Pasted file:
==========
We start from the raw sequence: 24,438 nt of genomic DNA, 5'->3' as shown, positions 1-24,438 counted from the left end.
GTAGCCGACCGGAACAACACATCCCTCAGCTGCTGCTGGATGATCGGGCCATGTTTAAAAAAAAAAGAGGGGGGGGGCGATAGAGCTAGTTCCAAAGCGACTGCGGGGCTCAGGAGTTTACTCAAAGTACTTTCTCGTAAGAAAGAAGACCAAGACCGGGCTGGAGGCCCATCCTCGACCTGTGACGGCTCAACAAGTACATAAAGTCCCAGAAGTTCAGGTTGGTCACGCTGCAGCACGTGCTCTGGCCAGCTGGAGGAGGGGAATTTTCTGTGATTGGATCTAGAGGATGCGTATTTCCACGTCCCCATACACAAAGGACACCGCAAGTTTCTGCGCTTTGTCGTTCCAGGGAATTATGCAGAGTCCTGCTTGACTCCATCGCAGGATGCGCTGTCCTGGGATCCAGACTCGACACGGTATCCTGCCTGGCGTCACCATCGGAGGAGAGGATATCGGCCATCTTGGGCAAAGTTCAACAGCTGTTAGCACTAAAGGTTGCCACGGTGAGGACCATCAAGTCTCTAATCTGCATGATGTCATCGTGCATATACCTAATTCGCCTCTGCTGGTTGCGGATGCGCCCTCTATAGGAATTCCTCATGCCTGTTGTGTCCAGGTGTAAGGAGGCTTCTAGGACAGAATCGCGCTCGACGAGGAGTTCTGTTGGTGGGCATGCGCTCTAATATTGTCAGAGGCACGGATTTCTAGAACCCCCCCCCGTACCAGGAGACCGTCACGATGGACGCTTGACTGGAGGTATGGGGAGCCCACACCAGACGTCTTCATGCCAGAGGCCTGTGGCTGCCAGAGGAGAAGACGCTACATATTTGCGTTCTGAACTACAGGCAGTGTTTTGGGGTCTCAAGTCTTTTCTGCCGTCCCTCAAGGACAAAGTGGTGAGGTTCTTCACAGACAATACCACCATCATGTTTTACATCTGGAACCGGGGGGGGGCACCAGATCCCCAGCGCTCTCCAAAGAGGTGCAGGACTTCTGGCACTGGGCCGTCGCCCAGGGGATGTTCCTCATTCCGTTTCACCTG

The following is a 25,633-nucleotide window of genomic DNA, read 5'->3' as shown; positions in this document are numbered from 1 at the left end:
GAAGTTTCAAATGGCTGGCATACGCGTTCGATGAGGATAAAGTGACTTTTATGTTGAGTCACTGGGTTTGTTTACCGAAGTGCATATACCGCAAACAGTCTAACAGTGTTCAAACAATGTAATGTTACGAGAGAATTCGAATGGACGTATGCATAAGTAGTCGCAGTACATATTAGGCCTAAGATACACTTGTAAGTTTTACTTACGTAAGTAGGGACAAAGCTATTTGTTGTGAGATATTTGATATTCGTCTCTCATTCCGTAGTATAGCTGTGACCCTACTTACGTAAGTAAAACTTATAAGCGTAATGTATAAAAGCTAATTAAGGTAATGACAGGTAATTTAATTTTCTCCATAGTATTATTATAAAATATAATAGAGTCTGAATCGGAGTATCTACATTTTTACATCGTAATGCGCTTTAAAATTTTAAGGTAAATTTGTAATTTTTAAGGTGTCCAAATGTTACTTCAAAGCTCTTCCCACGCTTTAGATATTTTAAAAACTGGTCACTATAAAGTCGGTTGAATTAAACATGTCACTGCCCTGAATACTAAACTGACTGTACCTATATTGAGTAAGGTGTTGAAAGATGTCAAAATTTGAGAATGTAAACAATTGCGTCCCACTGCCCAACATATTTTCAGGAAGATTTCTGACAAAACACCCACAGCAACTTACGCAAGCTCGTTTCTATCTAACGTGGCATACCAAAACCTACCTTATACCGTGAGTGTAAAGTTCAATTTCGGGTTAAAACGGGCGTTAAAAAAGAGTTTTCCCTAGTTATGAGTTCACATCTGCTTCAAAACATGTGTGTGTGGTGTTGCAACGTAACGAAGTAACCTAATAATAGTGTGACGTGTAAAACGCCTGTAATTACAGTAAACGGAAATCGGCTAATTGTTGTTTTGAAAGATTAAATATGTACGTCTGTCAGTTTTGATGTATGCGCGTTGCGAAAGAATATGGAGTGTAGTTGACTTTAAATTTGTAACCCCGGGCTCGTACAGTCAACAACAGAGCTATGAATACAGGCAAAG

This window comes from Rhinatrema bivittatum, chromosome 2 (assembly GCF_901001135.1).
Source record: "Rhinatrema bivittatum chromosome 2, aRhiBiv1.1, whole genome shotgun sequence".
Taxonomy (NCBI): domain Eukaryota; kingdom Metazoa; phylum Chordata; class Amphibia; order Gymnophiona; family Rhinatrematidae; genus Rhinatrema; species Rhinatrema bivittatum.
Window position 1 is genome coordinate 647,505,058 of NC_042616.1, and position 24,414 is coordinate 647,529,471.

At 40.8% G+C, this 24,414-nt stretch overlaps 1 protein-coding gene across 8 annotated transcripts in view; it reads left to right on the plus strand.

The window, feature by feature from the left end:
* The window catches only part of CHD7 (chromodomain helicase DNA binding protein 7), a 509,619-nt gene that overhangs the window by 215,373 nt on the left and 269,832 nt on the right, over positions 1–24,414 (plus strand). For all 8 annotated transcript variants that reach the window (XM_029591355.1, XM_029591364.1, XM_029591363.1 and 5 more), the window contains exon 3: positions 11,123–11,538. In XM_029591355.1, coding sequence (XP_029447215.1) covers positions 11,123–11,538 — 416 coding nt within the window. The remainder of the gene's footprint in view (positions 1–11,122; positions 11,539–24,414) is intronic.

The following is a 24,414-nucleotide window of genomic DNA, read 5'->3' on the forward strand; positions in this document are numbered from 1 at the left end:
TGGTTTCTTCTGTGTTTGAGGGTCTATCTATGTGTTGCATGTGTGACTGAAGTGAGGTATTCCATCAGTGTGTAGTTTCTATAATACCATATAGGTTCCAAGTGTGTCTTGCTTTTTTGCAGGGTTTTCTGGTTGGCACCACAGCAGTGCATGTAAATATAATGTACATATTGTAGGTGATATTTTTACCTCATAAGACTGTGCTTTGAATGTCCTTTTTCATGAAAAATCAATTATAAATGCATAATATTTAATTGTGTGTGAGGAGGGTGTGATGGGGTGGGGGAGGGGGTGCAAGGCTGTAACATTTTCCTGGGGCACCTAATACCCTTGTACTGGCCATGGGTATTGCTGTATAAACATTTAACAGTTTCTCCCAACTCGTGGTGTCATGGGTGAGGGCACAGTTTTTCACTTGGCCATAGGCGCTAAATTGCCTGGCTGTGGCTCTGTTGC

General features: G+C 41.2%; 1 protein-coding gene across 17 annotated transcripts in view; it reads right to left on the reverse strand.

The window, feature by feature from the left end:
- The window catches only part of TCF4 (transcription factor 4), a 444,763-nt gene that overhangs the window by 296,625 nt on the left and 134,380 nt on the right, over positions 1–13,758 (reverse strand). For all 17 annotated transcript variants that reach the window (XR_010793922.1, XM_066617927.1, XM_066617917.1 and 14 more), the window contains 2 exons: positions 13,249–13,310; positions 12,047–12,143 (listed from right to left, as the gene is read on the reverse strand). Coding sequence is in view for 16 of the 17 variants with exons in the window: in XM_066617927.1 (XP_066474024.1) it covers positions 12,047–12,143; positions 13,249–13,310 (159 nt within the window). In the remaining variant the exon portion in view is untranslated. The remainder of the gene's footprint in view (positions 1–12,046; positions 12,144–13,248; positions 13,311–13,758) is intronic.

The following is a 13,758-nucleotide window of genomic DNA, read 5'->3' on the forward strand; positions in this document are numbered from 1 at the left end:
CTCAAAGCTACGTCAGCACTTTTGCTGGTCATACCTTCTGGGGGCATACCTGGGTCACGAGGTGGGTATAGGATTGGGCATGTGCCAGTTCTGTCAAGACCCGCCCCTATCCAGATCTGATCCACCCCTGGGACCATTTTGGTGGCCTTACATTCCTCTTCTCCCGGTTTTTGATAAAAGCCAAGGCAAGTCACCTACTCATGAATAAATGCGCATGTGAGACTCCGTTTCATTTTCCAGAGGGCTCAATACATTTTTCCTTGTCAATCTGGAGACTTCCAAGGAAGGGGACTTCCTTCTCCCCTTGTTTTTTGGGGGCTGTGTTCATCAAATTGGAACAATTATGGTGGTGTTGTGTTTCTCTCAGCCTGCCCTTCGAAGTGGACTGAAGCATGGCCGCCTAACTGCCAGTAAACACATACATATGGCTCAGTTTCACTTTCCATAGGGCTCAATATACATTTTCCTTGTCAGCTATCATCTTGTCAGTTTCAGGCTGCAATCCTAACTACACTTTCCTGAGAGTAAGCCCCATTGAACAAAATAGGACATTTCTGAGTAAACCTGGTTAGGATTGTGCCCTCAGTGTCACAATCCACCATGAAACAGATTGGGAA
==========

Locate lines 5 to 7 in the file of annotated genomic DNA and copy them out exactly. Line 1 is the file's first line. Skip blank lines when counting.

This window comes from Rhinatrema bivittatum, chromosome 2 (assembly GCF_901001135.1).
Source record: "Rhinatrema bivittatum chromosome 2, aRhiBiv1.1, whole genome shotgun sequence".
Taxonomy (NCBI): domain Eukaryota; kingdom Metazoa; phylum Chordata; class Amphibia; order Gymnophiona; family Rhinatrematidae; genus Rhinatrema; species Rhinatrema bivittatum.